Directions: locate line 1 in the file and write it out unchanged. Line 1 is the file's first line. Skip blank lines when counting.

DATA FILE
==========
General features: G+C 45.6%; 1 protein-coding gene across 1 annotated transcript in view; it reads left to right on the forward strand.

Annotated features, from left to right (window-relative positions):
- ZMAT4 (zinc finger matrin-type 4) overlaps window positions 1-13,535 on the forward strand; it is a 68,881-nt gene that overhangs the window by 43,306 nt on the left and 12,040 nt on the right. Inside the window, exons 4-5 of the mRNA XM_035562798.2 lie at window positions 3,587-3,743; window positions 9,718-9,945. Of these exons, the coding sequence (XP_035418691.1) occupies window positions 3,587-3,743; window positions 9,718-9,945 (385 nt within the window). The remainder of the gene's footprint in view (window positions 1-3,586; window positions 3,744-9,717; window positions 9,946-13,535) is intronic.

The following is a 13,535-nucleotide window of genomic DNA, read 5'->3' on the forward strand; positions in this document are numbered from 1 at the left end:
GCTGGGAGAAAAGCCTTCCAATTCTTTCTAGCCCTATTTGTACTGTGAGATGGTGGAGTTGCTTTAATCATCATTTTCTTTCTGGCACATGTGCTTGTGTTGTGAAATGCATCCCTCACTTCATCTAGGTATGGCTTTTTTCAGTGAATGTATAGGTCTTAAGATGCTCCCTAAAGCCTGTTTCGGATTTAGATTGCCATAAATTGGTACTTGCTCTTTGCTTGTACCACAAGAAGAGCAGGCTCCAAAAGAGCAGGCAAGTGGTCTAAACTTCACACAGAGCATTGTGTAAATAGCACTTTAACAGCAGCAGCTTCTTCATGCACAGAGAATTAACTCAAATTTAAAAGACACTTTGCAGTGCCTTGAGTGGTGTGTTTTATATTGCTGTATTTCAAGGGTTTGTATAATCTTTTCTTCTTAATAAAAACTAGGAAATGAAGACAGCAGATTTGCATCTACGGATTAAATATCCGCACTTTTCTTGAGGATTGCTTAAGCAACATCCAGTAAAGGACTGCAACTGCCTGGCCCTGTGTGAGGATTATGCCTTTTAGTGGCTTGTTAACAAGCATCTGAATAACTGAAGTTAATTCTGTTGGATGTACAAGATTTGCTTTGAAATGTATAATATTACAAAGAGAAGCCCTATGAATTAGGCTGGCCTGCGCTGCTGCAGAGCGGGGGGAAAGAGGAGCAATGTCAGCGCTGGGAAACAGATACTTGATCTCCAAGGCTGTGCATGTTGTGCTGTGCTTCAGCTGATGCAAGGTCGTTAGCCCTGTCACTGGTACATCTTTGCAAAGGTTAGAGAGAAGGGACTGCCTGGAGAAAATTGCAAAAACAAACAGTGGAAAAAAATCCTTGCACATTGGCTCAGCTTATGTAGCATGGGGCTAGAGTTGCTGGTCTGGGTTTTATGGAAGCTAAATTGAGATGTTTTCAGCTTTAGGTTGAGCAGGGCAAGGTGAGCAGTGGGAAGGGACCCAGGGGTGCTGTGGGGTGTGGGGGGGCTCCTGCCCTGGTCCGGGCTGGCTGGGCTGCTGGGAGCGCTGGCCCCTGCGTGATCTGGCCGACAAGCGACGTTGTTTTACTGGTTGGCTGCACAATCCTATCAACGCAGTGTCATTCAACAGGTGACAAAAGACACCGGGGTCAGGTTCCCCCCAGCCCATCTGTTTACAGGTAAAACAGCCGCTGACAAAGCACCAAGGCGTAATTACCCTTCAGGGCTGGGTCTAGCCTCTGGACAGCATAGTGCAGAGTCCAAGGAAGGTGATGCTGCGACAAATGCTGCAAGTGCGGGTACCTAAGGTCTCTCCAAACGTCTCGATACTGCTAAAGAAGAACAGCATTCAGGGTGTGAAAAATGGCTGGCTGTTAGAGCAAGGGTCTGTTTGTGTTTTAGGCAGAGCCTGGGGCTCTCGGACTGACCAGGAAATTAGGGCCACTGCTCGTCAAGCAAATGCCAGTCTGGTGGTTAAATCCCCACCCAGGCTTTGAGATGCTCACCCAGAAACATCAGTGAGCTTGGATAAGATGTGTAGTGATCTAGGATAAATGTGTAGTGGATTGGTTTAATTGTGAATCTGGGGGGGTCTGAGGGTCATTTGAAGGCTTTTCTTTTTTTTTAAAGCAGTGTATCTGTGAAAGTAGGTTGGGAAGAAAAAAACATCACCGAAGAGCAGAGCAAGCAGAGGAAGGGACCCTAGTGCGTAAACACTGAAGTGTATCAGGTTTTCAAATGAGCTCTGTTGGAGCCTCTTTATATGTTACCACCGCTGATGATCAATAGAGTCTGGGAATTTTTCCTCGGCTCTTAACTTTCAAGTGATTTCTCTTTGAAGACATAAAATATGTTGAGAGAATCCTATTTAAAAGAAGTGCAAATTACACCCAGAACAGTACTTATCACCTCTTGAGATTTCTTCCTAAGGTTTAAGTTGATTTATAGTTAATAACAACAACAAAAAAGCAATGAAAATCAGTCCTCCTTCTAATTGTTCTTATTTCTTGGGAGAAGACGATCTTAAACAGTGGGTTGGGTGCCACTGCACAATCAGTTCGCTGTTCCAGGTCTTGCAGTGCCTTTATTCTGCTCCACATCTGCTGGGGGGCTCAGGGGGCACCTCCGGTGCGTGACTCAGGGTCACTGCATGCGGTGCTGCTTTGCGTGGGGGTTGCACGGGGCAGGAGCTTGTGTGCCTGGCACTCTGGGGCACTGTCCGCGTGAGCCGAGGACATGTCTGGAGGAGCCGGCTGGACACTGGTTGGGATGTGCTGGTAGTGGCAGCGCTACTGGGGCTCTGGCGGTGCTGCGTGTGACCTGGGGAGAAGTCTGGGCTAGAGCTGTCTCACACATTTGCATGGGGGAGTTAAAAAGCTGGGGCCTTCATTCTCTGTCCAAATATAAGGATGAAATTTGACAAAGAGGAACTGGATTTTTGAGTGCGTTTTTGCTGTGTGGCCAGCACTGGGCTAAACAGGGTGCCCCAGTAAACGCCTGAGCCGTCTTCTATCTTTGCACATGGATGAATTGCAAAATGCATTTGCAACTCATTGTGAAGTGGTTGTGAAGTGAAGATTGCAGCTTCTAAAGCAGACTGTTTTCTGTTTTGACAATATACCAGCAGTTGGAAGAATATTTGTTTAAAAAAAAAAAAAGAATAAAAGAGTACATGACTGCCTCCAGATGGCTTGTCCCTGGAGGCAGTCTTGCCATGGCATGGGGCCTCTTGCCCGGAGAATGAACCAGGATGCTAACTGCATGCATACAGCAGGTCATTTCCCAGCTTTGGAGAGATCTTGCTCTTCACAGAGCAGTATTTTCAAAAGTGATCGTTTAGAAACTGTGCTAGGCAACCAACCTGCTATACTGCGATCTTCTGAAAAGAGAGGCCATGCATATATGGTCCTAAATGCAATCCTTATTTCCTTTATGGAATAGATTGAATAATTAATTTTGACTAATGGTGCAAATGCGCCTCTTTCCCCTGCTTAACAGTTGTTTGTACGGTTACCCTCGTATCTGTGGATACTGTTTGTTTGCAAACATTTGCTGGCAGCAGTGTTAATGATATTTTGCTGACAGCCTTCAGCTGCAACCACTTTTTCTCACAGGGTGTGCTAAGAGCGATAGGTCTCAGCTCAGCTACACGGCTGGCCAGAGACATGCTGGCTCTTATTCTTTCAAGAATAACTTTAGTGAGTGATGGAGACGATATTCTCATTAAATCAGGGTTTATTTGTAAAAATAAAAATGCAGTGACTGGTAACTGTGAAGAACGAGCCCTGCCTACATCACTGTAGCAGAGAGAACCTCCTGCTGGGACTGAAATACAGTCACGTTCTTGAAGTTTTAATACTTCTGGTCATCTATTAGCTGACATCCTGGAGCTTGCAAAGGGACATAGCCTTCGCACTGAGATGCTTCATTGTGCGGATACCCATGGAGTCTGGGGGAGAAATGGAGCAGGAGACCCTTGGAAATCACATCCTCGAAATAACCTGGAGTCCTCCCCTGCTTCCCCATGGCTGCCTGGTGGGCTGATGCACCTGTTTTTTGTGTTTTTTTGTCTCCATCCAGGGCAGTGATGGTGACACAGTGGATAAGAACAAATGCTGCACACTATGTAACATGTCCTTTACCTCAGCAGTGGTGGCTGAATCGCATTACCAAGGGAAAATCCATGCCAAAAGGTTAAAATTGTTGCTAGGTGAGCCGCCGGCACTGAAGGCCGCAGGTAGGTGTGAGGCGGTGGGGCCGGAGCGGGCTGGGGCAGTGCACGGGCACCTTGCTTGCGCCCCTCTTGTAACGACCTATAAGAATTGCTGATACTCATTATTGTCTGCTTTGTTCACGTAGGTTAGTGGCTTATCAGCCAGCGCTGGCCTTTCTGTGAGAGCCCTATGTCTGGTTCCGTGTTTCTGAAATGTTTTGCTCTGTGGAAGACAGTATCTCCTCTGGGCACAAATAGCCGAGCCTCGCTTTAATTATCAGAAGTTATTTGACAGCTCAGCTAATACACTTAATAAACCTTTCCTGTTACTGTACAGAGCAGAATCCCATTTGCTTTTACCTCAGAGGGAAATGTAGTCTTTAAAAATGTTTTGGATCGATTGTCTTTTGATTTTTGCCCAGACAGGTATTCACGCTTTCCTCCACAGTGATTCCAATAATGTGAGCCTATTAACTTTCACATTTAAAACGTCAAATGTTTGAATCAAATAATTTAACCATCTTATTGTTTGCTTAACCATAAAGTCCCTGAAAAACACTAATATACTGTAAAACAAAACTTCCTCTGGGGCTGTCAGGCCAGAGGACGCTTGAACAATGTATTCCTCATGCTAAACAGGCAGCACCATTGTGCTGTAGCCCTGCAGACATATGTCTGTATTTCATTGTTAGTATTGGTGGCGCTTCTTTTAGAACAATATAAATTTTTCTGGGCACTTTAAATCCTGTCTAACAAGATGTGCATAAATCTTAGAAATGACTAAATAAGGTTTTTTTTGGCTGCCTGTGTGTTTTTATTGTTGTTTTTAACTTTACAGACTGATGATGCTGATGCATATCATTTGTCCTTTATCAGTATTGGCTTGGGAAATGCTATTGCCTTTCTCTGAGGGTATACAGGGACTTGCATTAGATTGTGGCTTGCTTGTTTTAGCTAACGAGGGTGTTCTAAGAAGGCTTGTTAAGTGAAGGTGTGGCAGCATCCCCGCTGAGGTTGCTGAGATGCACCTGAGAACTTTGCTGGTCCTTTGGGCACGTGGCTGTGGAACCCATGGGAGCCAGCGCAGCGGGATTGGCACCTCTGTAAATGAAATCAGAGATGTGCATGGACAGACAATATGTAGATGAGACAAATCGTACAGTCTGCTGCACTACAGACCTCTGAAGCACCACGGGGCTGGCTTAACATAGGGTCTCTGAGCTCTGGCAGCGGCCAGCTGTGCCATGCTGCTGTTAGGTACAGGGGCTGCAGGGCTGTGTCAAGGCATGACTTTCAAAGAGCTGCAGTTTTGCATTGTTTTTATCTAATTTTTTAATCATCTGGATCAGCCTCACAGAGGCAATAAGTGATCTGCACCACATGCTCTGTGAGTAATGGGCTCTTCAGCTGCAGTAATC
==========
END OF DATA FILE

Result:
General features: G+C 45.6%; 1 protein-coding gene across 1 annotated transcript in view; it reads left to right on the forward strand.